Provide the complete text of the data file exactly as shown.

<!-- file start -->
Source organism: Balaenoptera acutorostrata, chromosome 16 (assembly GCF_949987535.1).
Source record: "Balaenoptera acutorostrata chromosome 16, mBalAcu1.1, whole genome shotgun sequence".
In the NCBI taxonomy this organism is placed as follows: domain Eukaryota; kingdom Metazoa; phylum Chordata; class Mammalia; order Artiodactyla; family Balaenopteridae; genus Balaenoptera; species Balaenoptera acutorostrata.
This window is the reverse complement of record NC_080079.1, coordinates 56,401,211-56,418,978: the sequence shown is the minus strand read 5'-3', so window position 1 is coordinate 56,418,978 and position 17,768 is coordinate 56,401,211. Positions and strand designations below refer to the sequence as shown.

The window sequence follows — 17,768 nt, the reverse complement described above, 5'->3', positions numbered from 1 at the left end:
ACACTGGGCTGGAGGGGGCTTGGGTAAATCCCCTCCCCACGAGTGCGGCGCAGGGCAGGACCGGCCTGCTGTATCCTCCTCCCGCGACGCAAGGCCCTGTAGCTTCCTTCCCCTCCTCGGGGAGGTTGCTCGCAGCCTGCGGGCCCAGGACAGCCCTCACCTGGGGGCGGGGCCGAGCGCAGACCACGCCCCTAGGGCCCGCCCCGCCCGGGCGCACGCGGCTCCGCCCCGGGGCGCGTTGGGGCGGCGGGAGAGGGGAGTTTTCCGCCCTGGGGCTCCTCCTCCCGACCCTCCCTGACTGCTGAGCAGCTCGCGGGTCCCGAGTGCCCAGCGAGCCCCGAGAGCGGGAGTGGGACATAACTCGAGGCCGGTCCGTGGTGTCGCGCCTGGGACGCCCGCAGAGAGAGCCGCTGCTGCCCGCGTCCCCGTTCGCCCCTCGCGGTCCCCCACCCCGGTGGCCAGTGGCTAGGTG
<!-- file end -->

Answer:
Source organism: Balaenoptera acutorostrata, chromosome 16 (assembly GCF_949987535.1).
Source record: "Balaenoptera acutorostrata chromosome 16, mBalAcu1.1, whole genome shotgun sequence".
In the NCBI taxonomy this organism is placed as follows: domain Eukaryota; kingdom Metazoa; phylum Chordata; class Mammalia; order Artiodactyla; family Balaenopteridae; genus Balaenoptera; species Balaenoptera acutorostrata.
This window is the reverse complement of record NC_080079.1, coordinates 56,401,211-56,418,978: the sequence shown is the minus strand read 5'-3', so window position 1 is coordinate 56,418,978 and position 17,768 is coordinate 56,401,211. Positions and strand designations below refer to the sequence as shown.

The window sequence follows — 17,768 nt, the reverse complement described above, 5'->3', positions numbered from 1 at the left end:
ACACTGGGCTGGAGGGGGCTTGGGTAAATCCCCTCCCCACGAGTGCGGCGCAGGGCAGGACCGGCCTGCTGTATCCTCCTCCCGCGACGCAAGGCCCTGTAGCTTCCTTCCCCTCCTCGGGGAGGTTGCTCGCAGCCTGCGGGCCCAGGACAGCCCTCACCTGGGGGCGGGGCCGAGCGCAGACCACGCCCCTAGGGCCCGCCCCGCCCGGGCGCACGCGGCTCCGCCCCGGGGCGCGTTGGGGCGGCGGGAGAGGGGAGTTTTCCGCCCTGGGGCTCCTCCTCCCGACCCTCCCTGACTGCTGAGCAGCTCGCGGGTCCCGAGTGCCCAGCGAGCCCCGAGAGCGGGAGTGGGACATAACTCGAGGCCGGTCCGTGGTGTCGCGCCTGGGACGCCCGCAGAGAGAGCCGCTGCTGCCCGCGTCCCCGTTCGCCCCTCGCGGTCCCCCACCCCGGTGGCCAGTGGCTAGGTG